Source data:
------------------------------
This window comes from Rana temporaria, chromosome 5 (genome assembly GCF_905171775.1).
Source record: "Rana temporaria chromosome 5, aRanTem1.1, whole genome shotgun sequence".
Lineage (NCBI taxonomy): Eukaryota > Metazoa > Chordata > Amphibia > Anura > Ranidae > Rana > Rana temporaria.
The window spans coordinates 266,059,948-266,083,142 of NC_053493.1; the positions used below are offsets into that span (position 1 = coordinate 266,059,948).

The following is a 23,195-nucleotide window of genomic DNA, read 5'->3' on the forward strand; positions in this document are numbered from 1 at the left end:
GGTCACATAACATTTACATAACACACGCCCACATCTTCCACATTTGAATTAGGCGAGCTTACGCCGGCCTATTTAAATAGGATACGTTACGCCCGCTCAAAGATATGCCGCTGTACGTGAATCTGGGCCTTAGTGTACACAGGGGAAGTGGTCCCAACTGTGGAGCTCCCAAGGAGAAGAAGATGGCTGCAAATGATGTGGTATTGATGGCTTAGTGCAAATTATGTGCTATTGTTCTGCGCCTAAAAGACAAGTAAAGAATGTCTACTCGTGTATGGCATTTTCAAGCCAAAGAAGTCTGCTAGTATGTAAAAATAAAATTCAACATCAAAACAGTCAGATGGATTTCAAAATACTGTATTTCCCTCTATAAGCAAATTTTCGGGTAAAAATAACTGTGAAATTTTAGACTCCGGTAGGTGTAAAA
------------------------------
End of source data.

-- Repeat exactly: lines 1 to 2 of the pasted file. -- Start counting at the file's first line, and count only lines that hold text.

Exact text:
This window comes from Rana temporaria, chromosome 5 (genome assembly GCF_905171775.1).
Source record: "Rana temporaria chromosome 5, aRanTem1.1, whole genome shotgun sequence".